Throwback Thursday is a weekly meme hosted by Renee at It’s Book Talk. Throwback Thursday is an awesome opportunity to share old favorites as well as older books in our TBR. I love this idea as I’m often distracted by all of the shiny, new books I see every day and don’t make it back to the ones that have been sitting on my shelves.
My pick of the the week is:
Sharp Objects by Gillian Flynn
I’ve had Sharp Objects sitting on my shelf years now. When I heard that one of my favorite actresses, Amy Adams, was going to be starring in the HBO adaptation, I knew I needed to get to it soon so I wouldn’t have to feel the guilt of watching before reading. And what better way to work it in than a TBT post?
Fresh from a brief stay at a psych hospital, reporter Camille Preaker faces a troubling assignment: she must return to her tiny hometown to cover the murders of two preteen girls. For years, Camille has hardly spoken to her neurotic, hypochondriac mother or to the half-sister she barely knows: a beautiful thirteen-year-old with an eerie grip on the town. Now, installed in her old bedroom in her family’s Victorian mansion, Camille finds herself identifying with the young victims—a bit too strongly. Dogged by her own demons, she must unravel the psychological puzzle of her own past if she wants to get the story—and survive this homecoming.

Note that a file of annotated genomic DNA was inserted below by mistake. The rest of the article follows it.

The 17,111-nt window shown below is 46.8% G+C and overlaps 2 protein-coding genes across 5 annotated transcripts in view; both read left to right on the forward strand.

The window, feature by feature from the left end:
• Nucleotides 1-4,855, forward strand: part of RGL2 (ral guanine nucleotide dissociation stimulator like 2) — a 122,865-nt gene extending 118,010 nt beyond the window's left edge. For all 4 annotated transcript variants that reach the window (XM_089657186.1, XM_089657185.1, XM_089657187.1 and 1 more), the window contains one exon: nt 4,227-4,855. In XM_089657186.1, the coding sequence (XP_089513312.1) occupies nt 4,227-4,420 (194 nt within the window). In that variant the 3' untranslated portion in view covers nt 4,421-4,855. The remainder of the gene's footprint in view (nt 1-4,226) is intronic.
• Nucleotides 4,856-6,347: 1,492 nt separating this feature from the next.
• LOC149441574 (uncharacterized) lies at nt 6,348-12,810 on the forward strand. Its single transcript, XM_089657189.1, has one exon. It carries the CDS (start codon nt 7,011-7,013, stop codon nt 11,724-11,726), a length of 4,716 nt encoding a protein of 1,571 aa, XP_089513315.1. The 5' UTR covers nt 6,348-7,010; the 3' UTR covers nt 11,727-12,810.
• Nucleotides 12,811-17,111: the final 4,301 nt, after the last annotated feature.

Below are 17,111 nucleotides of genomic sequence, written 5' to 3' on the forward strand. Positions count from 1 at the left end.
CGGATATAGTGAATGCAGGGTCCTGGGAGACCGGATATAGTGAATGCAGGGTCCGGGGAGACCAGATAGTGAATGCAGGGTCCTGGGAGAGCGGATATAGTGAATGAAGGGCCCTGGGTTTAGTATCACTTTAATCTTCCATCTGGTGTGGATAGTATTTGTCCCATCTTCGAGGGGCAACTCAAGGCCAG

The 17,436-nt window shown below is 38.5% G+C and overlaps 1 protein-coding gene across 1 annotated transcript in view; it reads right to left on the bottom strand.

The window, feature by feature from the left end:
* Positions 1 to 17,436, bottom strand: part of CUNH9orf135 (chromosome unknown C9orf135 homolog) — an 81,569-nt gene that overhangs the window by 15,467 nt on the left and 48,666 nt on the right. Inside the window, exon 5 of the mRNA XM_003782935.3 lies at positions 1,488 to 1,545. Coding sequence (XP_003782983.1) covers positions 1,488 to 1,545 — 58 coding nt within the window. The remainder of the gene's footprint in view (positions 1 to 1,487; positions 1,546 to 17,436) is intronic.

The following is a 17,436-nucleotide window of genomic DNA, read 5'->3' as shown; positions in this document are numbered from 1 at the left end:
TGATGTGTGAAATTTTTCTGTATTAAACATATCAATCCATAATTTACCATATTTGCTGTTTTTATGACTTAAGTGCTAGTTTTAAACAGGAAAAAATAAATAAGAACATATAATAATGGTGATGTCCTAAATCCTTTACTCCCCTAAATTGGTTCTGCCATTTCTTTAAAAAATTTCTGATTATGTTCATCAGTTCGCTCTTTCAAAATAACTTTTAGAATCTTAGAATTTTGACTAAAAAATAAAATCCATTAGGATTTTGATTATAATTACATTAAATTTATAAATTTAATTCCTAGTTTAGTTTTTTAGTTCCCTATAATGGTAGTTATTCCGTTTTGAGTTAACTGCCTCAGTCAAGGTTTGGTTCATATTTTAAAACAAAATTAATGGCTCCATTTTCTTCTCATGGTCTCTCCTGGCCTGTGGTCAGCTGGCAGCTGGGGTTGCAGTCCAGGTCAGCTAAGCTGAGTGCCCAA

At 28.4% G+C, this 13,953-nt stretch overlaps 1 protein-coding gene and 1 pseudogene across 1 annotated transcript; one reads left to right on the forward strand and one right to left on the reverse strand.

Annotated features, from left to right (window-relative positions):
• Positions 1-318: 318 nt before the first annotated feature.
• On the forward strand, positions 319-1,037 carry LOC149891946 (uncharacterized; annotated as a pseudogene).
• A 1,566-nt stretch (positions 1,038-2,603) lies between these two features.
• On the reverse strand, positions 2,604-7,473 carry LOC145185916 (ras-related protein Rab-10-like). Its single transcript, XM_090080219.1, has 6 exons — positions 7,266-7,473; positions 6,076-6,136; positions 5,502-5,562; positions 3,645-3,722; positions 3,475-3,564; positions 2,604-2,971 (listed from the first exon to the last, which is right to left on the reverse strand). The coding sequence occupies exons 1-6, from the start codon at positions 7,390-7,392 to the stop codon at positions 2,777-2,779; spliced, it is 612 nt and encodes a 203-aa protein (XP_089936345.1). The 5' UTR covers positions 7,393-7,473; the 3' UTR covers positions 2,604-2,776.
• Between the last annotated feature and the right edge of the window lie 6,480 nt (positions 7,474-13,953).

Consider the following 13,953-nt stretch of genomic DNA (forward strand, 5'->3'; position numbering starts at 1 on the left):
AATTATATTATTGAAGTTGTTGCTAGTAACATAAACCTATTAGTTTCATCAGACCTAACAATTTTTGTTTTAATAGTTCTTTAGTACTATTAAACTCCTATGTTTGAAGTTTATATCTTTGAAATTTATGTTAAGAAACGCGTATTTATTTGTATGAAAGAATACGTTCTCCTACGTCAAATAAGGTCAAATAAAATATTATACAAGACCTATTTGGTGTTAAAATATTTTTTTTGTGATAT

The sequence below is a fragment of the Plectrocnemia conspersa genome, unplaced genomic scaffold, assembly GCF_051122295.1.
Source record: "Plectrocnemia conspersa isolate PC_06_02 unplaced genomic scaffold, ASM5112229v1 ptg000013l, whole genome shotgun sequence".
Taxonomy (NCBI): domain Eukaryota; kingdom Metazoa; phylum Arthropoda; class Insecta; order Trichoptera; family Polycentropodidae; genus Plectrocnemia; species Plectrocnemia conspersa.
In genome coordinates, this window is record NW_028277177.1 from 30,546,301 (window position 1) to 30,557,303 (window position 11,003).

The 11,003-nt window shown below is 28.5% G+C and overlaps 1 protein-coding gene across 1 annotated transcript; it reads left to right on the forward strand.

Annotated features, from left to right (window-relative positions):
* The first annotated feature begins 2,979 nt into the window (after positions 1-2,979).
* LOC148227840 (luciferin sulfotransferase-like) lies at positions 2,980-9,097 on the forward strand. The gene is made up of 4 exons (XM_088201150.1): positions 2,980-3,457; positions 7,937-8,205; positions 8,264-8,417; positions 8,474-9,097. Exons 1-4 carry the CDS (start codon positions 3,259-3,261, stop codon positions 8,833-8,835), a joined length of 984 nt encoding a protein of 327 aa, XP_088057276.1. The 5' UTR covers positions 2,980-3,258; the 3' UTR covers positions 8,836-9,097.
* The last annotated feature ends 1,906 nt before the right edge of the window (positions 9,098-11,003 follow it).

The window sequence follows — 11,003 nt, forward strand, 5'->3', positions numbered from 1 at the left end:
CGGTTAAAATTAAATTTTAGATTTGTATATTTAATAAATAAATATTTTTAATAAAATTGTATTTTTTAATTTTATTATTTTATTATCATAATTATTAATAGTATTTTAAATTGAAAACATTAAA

At only 252 pages, Sharp Objects made for a quick and compelling read. I’d read the reviews saying how dark and disturbing it was but still wasn’t fully prepared. I know many of you have already read this book and I don’t want to ruin it for those of you who haven’t so I won’t discuss the details of the plot. Suffice to say that it’s one of the most bizarre, twisted, and depraved books I’ve read in a long time. At the same time, it is one of the most creative, imaginative, and consuming as well!
If you love books with gut-wrenching crime scenes and deeply dysfunction families, Sharp Objects is a must-read. At the end of this book there were all sorts of nature vs. nurture questions swirling around in my head.
Though I found Sharp Objects to be quite different from Gone Girl, and I’m not sure I loved it quite as much, I think it was a great read. I’m definitely glad I read this book before the TV adaptation.
**I think it’s worth mentioning that there are some graphic descriptions of the protagonist’s struggle with self-harm/cutting.**